Feb 4, 2012

HOPKINS, FINALE




    Before leaving Roethke’s “In a Dark Time,” Hopkins’ “Carrion Comfort” and his other terrible sonnets, I want to say that, even with Hopkins’ marvelous imagery and diction, I have an important  reservation about these poems in the light of T.S. Eliot’s thoughts on Hamlet and the hero's need for an "objective correlative." Surely Hopkins scholars have hit upon this connection, but I’ve done no research on the matter and don’t know whom to footnote, if anyone. As far as I know, I’m coming to this on my own.  

    Eliot points out that audiences need to see objective causes for a character’s emotions. Otherwise, the literature runs the risk, at the very least, of becoming histrionic melodrama, a mere soap opera, an emotional flood far greater than any observable stimulus for it.
 
    That not only confuses an audience, but it’s also  intellectually dishonest. Some may ask why we should disapprove of soap opera? First, because we can’t follow it logically or emotionally; it’s a screaming mess of ink blots left on our doorstep, and we are not Dr. Freud.

    But secondly and just importantly, hysteria is intellectually dishonest. Its emotionality claims to have terrible causes, but the alleged victim refuses to, or at least is unable to, show us those causes in any kind of convincing detail. So our tendency toward empathy is thwarted, in which case we might ask why we are reading.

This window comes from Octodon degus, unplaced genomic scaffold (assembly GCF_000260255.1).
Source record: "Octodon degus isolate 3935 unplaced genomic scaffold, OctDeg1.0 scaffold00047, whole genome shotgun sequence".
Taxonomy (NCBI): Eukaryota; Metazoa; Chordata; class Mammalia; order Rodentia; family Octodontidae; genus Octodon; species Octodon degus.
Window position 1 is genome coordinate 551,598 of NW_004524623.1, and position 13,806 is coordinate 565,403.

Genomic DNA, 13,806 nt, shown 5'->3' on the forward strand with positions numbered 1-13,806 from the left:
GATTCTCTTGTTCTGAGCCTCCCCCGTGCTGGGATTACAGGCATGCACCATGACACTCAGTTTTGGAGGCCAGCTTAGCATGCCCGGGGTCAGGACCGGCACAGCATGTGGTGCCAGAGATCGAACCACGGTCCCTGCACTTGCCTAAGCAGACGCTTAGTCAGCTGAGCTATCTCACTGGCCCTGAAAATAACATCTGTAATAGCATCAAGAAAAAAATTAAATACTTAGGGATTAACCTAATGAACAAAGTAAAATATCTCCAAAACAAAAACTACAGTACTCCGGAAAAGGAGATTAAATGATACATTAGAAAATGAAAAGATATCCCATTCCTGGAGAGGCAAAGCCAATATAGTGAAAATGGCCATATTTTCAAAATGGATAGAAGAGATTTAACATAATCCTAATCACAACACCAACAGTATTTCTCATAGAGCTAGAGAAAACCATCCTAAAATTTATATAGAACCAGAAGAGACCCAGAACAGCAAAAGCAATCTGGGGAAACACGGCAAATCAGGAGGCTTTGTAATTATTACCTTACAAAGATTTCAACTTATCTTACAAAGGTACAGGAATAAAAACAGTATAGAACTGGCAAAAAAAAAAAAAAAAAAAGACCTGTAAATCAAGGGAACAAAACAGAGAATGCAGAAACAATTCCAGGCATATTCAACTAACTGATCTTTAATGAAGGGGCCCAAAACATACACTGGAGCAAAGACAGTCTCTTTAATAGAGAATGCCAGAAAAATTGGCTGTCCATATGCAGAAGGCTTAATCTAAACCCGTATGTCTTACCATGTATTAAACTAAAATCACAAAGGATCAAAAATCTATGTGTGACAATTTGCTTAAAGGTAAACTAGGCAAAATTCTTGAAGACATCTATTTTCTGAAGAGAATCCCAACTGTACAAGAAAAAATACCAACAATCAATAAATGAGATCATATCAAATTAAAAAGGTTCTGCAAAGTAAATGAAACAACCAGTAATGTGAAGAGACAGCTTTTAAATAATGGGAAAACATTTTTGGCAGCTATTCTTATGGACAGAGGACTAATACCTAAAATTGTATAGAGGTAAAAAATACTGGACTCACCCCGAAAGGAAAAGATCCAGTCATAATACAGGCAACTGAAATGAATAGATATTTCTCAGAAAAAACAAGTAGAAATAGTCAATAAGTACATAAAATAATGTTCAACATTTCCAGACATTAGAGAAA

As I noted before, the nineteenth-century diction along with Hopkins’ interest in linguistic and metrical experiments will be off-putting to many. Remember that my reason for posting “Carrion Comfort” is its similarity to  Roethke's "In a Dark Time," discussed here January 24.  Especially if we allow ourselves to read into "Carrion Comfort" the fact that Hopkins converted to Catholicism and became a Jesuit priest, his struggle with faith would seem unusually powerful compared to many human struggles. 

    Isn't he seeing his God as a betraying bully? The human trusted, "kissed the rod/" the "Hand" and "heart" and wants to cheer God along with his life-altering decision to give himself entirely to that particular greater force. In turn, that force has "flung" him, "trod" upon him, and, returning to the first stanza, has once again stepped upon him with his "wring-world right foot rock," has laid His "lionlimb against me," has scanned the speaker's "bruised bones" with "darksome devouring eyes." Eagle, hawk, owl, buzzard, flesh-eater:  how's that for a new image of the Lord?
 
    But don’t we need to know what has caused this despair and sense of betrayal? It's not enough to say we've all had crises of faith, or never had faith to begin with, so we don't need to know whence the agony for this speaker, this poet. We do need to know. 

    However, it's the specificity, individuality, and originality of Hopkins’ images, the ways he perceives and describes his  anguish and betrayal, that convince me he really felt them, honestly experienced a crisis and its attendant despair. 

    It also matters that in Lines 2-4, the speaker struggles so hard to survive his pain, to stand up against Despair, to man up, as we might say these days.